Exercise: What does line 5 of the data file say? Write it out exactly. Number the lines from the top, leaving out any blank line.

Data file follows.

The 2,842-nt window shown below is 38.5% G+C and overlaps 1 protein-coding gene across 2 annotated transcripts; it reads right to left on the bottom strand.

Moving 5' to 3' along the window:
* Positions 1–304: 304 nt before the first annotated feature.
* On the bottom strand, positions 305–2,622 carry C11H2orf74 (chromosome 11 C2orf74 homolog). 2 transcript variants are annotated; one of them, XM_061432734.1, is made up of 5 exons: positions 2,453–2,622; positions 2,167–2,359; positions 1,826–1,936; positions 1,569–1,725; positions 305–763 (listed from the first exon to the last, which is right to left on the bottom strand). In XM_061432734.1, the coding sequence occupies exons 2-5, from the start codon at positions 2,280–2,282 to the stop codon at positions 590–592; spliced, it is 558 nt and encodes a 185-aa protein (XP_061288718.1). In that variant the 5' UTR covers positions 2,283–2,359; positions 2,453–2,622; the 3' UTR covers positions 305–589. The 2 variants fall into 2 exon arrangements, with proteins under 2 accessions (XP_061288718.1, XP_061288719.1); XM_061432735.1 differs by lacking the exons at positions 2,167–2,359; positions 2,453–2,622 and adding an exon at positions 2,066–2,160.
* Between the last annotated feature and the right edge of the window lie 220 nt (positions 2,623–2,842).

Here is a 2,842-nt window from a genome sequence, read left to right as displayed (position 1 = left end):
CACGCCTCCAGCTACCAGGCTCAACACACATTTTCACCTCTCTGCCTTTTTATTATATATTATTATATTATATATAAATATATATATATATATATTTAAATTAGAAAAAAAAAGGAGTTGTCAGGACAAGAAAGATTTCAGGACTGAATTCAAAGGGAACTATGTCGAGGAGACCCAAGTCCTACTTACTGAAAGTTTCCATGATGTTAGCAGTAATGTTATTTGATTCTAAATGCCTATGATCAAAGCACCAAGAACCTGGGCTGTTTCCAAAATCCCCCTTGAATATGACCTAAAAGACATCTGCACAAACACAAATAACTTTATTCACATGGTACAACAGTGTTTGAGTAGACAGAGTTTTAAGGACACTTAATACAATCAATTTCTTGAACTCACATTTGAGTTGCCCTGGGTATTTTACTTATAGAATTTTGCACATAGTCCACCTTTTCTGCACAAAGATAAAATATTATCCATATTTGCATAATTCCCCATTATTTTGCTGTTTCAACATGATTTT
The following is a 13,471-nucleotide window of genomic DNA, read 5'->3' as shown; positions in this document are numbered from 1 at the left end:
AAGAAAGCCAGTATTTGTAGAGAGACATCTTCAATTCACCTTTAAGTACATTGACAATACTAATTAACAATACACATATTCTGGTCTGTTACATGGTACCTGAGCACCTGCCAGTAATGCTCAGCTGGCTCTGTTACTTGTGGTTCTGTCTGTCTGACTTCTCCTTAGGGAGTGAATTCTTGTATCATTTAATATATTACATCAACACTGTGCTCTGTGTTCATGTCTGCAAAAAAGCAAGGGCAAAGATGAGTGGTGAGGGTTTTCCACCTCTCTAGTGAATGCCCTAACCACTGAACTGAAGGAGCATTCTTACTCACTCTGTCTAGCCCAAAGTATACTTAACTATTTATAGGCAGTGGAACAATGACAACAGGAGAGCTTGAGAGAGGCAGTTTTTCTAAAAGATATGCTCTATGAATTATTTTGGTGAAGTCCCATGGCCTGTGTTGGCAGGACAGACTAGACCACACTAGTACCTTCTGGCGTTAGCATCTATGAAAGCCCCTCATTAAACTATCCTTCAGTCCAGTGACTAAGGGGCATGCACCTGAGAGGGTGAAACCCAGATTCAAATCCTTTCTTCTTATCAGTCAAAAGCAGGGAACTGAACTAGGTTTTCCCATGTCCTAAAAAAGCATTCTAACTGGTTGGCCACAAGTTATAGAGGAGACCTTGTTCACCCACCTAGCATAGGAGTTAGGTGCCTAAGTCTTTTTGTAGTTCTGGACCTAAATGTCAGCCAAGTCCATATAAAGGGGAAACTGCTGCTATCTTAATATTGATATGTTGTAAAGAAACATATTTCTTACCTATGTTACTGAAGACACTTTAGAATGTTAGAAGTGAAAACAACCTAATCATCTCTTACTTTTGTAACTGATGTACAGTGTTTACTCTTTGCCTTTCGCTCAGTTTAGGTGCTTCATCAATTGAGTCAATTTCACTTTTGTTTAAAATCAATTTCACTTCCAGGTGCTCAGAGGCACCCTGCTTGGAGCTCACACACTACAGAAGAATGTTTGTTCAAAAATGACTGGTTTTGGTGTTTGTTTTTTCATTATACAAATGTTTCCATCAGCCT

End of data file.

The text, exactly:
* Between the last annotated feature and the right edge of the window lie 220 nt (positions 2,623–2,842).